Tag: COG

RELEASE: COG’s Initiative for Equity, Smart Growth, Climate

RELEASE: COG’s Initiative for Equity, Smart Growth, Climate

PRESS RELEASE 

For Immediate Release: 
September 23, 2021 

Contact: 
Stewart Schwartz, Executive Director, 703-599-6437 
Cheryl Cort, Policy Director, 202-251-7516 

CSG Applauds COG’s Initiative for Equity, Smart Growth, Climate 

COG Proposal to Focus Development around DC Region’s High-Capacity Transit Stations Vote Scheduled for October 13 

Today, the Washington Post reported that the Metropolitan Washington Council of Governments, composed of the region’s local elected officials, some state legislators, and state and federal representatives, are on the verge of agreeing to focus development around the DC region’s high-capacity transit stations. These include Metrorail, Purple Line, VRE and MARC commuter rail, and bus rapid transit stations. At the same time, COG intends to prioritize transportation, housing, trails, and other investments around stations within equity emphasis areas, which have high concentrations of lower income residents and high numbers of Black, Latino, or Asian residents. 

COG also announced preliminary findings that show a combination of smart growth, electric vehicles, and pricing tools will be necessary for the region to slash its greenhouse gas emissions from transportation. Focused growth in transit communities is an essential part of this strategy. 

“We applaud COG’s proposal which is to be voted on at their October 13 meeting,” said Stewart Schwartz, Executive Director of the Coalition for Smarter Growth. “COG’s action is the natural outgrowth of the work and long-time advocacy by our organization and COG’s own studies and vision statements over the past two decades. But now this agreement must be followed by action.” 

Founders of the Coalition for Smarter Growth first proposed a “network of livable communities” centered on the region’s transit hubs in reports released in 1992 and 1996, and in CSG’s 2002 Blueprint for a Better Region. It was a vision largely endorsed by the Urban Land Institute’s “Reality Check” conference in 2005, COG’s Region Forward vision of 2010, COG’s follow-on studies and plans, and by many local elected officials who have been approving transit-oriented developments.

“Anyone frustrated by sitting in traffic, or concerned about the growing evidence of climate change including frequent floods in the DC region, should support this COG initiative. Mixed use, mixed-income, walkable, transit-centered communities mean many more people will be able to drive less and reduce the air and climate pollution they generate,” said Schwartz. 

“The region’s east-west economic and racial divide, first highlighted in the 1999 Brookings report ‘A Region Divided,” has persisted for too long. Accelerating investment in transit communities in Prince George’s, eastern Montgomery, and eastern Fairfax and Prince William would shorten commutes, reduce vehicle miles traveled, and improve access to jobs and opportunity,” said Cheryl Cort, Policy Director for CSG. “In fact, building out transit-oriented communities on the east side of our region and investing in affordable housing near transit throughout our region are key transportation and climate solutions.”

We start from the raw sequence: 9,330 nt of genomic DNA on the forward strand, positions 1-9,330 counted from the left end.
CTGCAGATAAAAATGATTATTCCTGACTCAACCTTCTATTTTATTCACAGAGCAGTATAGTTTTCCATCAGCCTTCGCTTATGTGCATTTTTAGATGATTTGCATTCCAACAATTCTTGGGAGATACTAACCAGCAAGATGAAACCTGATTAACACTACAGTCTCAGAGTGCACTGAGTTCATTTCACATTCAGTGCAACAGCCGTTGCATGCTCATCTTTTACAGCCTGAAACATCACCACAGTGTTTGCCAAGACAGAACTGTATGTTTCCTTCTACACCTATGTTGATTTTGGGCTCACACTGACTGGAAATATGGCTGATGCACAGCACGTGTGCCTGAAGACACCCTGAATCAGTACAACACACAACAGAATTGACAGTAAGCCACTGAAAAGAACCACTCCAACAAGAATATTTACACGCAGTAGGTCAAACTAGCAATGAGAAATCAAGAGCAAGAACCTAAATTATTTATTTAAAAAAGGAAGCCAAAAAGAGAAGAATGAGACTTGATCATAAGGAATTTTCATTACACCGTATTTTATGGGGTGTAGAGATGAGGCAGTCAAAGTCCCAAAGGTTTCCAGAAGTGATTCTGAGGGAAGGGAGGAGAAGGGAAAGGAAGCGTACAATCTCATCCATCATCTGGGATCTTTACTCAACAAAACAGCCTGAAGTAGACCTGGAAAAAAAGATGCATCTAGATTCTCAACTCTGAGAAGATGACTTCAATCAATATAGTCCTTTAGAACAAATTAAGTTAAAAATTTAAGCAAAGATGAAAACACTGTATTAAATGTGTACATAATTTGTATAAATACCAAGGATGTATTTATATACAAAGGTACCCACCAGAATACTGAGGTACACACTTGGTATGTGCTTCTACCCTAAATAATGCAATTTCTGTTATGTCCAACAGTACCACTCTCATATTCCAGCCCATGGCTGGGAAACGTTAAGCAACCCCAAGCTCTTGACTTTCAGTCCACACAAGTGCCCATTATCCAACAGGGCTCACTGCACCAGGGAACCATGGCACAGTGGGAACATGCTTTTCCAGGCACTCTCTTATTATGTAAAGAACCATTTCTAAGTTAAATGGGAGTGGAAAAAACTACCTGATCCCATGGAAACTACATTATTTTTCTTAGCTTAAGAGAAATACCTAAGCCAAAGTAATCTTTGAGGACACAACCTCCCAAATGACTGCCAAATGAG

“But there was also sobering news from the meeting of COG’s Transportation Planning Board (TPB) yesterday,” said Schwartz. “Early findings from their climate scenario study confirm that neither the rate of adoption of electric vehicles, nor land use changes, will be enough to slash our greenhouse gas emissions sufficiently by 2030. We’ll need to move on a number of fronts – much faster adoption of electric vehicles, much stronger action to focus growth and reduce sprawl in order to reduce vehicle trips and vehicle miles traveled, increase telecommuting, and use pricing (congestion pricing or vehicle miles traveled fees, and parking pricing), if our region is going to reduce greenhouse gas emissions enough to do our part to address the climate emergency.” 

“Electric vehicles alone can’t save us. We must stop sprawling outward where people have no option but driving, and create inclusive, walkable, transit-centered communities, in order to slash our greenhouse gas emissions. In the process, we will increase access to opportunity and address regional inequity, while improving quality of life for everyone,” concluded Cort. 

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COMMENTS to MWCOG on Regional Transportation Priorities Plan (RTPP)

We appreciate the work that has gone into the Regional Transportation Priorities Plan (RTPP) and your public outreach efforts. We commend the focus on Near Term and On-Going Strategies, which include a number of important priorities including first and foremost the maintenance of the existing system. We also strongly support and urge the TPB to adopt Scenario B, transit and TOD, as the long-term strategy for the region.